SageBrush
Posts: 5398
Joined: Sun Mar 06, 2011 2:28 am
Delivery Date: 13 Feb 2017
Location: NM

Re: The RAV-4 PHEV Topic

Fri Oct 23, 2020 3:02 pm

danrjones wrote:
Thu Oct 22, 2020 3:52 pm
I haven't driven a Tesla but don't they ONLY do regen on one pedal driving? That is, if you hit the brake, it never uses regen?
No
2013 LEAF 'S' Model with QC & rear-view camera
Bought Jan 2017 from N. California
Two years in Colorado, now in NM
03/18: 58 Ahr, 28k miles
11/18: 56.16 Ahr, 30k miles
09/20: 54.3 Ahr; 38k miles
-----
2018 Tesla Model 3 LR, Delivered 6/2018

cwerdna
Posts: 11337
Joined: Fri Jun 03, 2011 4:31 pm
Delivery Date: 28 Jul 2013
Location: SF Bay Area, CA

Re: The RAV-4 PHEV Topic

Fri Oct 23, 2020 3:09 pm

danrjones wrote:
Thu Oct 22, 2020 3:52 pm
I haven't driven a Tesla but don't they ONLY do regen on one pedal driving? That is, if you hit the brake, it never uses regen?
I think that was only true on the original Roadster.

'19 Bolt Premier
'13 Leaf SV w/premium (owned)
'13 Leaf SV w/QC + LED & premium (lease over)

Please don't PM me with Leaf questions. Just post in the topic that seems most appropriate.

GRA
Posts: 12399
Joined: Mon Sep 19, 2011 1:49 pm
Location: East side of San Francisco Bay

Re: The RAV-4 PHEV Topic

Fri Oct 23, 2020 5:08 pm

WetEV wrote:
Fri Oct 23, 2020 4:52 am
GRA wrote:
Thu Oct 22, 2020 8:25 pm
Re subsidies, without them, perks like SO HOV stickers, free parking and no tills, and government mandates or ZEV zones, BEV sales would similarly dry up. All AFV sales remain dependent on one or more of the above, except those sold to people for whom transportation value for the dollar is of little or no concern.
BS and off topic. Bicycle has better "transportation value per dollar", how many people are cycling to work?
In places where they can't afford cars or public transport, and walking takes too long, lots of them. As the U. S. has a high median income, more people can afford to drive (and we can afford the roads and other support infrastructure to make driving quick and convenient).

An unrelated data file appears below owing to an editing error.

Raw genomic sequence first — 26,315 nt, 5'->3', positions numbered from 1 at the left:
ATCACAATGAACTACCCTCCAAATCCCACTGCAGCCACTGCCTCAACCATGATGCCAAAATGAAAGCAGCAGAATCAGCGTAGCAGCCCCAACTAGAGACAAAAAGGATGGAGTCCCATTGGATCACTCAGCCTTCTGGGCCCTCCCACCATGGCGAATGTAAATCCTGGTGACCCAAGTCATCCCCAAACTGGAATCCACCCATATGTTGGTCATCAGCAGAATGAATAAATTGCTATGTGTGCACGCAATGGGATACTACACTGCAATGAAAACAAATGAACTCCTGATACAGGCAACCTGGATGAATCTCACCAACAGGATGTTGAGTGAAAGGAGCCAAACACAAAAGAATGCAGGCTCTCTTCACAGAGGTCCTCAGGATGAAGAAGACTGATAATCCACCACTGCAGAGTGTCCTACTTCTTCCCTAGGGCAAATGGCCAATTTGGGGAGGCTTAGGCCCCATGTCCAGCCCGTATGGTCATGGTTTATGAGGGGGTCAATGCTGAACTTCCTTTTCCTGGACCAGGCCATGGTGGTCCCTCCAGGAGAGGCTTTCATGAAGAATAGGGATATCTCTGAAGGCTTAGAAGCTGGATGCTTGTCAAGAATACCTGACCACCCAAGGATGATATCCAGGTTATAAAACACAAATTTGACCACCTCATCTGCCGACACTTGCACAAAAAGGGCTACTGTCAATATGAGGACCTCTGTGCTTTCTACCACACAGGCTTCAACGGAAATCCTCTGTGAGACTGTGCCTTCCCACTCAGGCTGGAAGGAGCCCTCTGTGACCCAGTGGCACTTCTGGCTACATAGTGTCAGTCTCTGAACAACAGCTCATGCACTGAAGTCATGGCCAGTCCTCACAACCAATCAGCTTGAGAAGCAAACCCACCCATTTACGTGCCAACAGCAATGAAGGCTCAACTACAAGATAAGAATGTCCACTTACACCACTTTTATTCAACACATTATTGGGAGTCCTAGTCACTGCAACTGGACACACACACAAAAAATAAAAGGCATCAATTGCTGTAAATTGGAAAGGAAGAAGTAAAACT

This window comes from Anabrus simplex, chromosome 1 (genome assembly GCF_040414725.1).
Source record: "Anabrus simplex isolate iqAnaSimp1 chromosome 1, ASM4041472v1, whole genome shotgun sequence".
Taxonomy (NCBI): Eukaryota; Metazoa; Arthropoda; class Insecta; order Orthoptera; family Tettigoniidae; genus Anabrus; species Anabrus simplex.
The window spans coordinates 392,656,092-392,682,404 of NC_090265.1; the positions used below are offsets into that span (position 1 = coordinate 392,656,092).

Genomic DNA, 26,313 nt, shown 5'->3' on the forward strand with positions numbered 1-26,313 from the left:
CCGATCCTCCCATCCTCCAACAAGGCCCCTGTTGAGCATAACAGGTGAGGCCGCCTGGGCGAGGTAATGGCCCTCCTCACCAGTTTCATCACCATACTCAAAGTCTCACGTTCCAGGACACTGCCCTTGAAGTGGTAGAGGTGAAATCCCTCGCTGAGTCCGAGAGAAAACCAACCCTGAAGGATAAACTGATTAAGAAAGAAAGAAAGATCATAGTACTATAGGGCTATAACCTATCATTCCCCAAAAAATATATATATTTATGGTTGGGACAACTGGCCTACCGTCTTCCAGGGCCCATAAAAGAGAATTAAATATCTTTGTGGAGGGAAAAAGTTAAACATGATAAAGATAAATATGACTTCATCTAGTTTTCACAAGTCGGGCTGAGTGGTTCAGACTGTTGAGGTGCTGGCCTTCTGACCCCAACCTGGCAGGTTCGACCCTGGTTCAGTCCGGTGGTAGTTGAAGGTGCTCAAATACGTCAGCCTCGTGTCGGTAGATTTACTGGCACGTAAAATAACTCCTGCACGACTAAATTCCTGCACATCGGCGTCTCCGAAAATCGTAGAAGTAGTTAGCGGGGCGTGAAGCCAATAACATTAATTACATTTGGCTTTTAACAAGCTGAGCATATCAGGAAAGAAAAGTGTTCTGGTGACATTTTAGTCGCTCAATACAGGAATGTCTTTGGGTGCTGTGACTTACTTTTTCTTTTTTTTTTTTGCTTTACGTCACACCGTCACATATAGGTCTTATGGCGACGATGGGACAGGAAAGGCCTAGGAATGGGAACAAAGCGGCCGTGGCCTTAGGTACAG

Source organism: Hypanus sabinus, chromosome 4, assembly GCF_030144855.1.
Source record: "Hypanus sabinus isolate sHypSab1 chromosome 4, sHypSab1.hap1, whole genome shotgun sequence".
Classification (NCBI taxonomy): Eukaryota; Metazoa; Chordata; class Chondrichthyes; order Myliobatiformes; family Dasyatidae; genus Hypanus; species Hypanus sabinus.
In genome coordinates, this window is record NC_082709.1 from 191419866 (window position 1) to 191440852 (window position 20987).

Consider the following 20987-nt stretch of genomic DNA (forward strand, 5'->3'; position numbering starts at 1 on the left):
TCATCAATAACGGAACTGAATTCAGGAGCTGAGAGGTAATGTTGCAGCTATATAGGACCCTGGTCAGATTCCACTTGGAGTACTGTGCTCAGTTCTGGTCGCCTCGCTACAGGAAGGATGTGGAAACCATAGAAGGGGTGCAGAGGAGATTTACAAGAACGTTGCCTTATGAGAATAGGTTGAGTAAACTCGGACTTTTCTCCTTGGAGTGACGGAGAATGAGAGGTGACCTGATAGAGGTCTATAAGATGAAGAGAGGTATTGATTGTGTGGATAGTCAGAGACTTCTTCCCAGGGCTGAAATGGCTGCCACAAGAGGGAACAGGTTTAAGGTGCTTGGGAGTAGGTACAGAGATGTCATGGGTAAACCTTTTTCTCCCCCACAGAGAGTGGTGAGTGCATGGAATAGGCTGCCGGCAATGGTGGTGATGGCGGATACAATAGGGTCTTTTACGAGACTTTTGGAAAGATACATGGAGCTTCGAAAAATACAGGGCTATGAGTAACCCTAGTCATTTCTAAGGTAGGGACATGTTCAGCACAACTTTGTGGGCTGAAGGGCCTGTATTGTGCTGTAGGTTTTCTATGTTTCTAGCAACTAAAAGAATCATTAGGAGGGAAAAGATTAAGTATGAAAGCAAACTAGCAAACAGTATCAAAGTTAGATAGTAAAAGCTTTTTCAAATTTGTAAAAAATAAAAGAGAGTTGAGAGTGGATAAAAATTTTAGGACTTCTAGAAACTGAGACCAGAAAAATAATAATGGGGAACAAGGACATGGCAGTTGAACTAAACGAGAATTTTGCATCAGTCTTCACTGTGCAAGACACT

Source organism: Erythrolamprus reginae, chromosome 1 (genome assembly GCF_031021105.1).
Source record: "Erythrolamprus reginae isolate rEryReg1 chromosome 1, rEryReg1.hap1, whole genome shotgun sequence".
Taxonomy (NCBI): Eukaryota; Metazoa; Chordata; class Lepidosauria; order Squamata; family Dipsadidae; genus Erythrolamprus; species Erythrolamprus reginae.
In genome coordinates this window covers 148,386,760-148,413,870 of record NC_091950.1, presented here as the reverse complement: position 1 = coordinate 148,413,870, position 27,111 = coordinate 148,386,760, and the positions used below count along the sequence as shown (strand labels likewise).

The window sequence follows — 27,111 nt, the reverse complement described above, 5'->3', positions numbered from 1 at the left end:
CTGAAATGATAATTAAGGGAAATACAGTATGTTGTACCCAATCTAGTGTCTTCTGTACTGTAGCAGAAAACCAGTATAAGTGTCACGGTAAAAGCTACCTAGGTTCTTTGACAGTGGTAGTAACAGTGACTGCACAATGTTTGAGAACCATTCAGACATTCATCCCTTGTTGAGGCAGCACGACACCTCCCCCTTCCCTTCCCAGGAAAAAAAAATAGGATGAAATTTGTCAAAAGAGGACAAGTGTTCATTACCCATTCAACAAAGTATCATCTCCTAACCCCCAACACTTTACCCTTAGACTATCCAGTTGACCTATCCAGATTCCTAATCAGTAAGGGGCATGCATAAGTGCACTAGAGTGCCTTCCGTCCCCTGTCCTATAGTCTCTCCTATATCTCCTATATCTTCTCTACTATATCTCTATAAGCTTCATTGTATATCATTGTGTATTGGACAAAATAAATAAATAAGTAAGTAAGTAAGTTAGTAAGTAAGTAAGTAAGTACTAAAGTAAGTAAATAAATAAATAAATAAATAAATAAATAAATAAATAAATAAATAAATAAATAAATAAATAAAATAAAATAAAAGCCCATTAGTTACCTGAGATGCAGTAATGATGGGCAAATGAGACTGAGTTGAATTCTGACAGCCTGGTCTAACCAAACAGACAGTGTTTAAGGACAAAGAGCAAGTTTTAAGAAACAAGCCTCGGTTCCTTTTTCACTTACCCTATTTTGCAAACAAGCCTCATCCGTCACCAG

WetEV wrote:
Fri Oct 23, 2020 4:52 am
Transportation is more than getting from A to B. iMiev was probably the cheapest car new car to own for many in the PNW in 2011, and did many sell? No.
What you're really saying is that people who can afford to buy cars do so for more than one reason, many of them unrelated to utilitarian transportation. I've never disputed that. OTOH, I suspect a lot of Corollas were bought in the PNW in 2011. Do you suppose that people didn't buy iMiEVs because they imposed too many limitations on the vehicle's flexibility? At the time, if I had needed a car just for commuting, an iMiEV might have been fine, provided I had somewhere to charge it. But I'd need another car for every trip beyond its capabilities, which is virtually all of them in my case. And given the dearth of public charging in 2011, an iMiEV would be inadequate for most trips for most people.

WetEV wrote:
Fri Oct 23, 2020 4:52 am
GRA wrote:
Thu Oct 22, 2020 8:25 pm
BTW, my ICE is rated at 27 HWY (25 under the current test regimen), and I normally get 28-30 on trips, which constitute 90-95% of my usage.
Almost the reverse of the average American usage. 85% trip miles under 100 miles.

Image

https://www.fhwa.dot.gov/policyinformat ... fig4_5.cfm

GRA should drive an ICE.
Yup, or a low-AER (~25 mile) PHEV, or (given adequate fueling infrastructure) an FCEV. At the moment a BEV represents a collosal time suck and route restriction on my trips, even if the charging infrastructure were 100% reliable as gas stations essentially are. I went 3 for 11 in my attempts to activate QCs on my recent Bolt trip, and would have been stranded 200+ miles from home if I hadn't had access to L2s that didn't require activation.

WetEV wrote:
Fri Oct 23, 2020 4:52 am
So back to PHEVs. They make sense if you have long trips beyond easy BEV infrastructure AND have lots of short trips in battery range. Your four yearly trips to Sleeping Buffalo, Montana will be just as easy as if you had an ICE, and you daily trips will be just as nice as if you had a BEV.

A BEV would be better if you have lots of short trips and few trips beyond range into places with reasonable BEV infrastructure.

Hydrogen might make sense for long distance trucking.

The cheapest way of getting there is likely walking, bicycle or bus.
With the exception of limiting H2 to trucking, we agree.
Guy [I have lots of experience designing/selling off-grid AE systems, some using EVs but don't own one. Local trips are by foot, bike and/or rapid transit].

The 'best' is the enemy of 'good enough'. Copper shot, not Silver bullets.

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